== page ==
Last week a reader at the EconomicPolicyJournal made an insightful comment regarding Noam Chomsky’s charge that, essentially, libertarianism is savage. Chomsky made the claim in the context of this exchange during a Republican debate, in which Ron Paul was asked a hypothetical question regarding healthcare. CNN’s Wolf Blitzer describes a scenario in which a young man chooses to go without insurance and suddenly needs to pay for an expensive procedure, and then asks: “who’s going to pay if he goes into a comma?”
Certain members of the crowd favored letting him die, but Paul gave about as good an answer as could be expected – all things considered – which was that private charities could cover his expenses. And here’s what the commenter, Brian, had to say:
One of the fascinating things you will find when people pose theoretical questions is they will take a situation as it is presently-say atrocious health care costs- and they will say what would a libertarian do for a dying man that has no health insurance?
The problem with that type of question is that it has one foot in the present and one foot in a world that has never existed.
In a libertarian world we would not be in such an atrocious mess to begin with. We would not have to pose the question because quite possibly in a libertarian world there would be reduced costs and real competition free from the influence of the nanny state. Maybe saving your life surgically would be [doable] on a payment plan. Who knows? We have never had a pure form of libertarianism.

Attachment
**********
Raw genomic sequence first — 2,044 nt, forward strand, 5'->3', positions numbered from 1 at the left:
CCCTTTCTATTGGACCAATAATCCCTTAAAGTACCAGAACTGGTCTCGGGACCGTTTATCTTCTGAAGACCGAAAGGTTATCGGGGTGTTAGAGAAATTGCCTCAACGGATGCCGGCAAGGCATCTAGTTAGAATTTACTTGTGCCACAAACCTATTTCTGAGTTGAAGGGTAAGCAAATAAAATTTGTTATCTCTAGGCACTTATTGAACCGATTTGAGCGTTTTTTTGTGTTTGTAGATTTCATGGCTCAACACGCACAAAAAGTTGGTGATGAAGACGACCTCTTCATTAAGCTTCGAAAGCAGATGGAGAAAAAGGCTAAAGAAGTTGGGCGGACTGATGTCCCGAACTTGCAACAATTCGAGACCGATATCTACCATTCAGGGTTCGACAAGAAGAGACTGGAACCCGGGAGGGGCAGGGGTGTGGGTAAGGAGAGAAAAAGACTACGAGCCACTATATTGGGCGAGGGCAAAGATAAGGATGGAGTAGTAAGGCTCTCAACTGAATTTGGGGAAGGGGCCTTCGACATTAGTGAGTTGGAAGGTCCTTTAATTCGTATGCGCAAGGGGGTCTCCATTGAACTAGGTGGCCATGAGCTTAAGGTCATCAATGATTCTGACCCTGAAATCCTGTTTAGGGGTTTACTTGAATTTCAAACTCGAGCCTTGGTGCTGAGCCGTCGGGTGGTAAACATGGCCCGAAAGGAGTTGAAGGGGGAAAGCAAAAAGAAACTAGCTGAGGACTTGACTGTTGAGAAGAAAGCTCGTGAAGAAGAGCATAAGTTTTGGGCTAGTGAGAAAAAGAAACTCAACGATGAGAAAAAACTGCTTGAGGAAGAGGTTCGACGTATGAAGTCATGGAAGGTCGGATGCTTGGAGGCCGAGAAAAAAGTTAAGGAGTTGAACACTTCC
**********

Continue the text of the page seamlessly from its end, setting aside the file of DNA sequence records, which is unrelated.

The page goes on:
These types of questions are confusing. Sometimes you have to stop and break them down to see how masterfully manipulative or down right ridiculous they can be.
Given Paul’s position in the debate it wouldn’t have been productive to criticize the question, or he’d risk looking like Newt Gingrich, who spent as much time bashing moderators and their questions as he did giving answers. But in everyday conversation it’s important to identify such manipulation and not be suckered into debating on these terms.
Given adequate time, a good response would be prefaced with something to the effect that, “you’re assuming in a free society that the healthcare industry would be just as dysfunctional as it is now, in the highly-regulated, bureaucratic system.” Then one could move on to describe how healthcare was provided before the welfare state, and how it could be handled in a free society.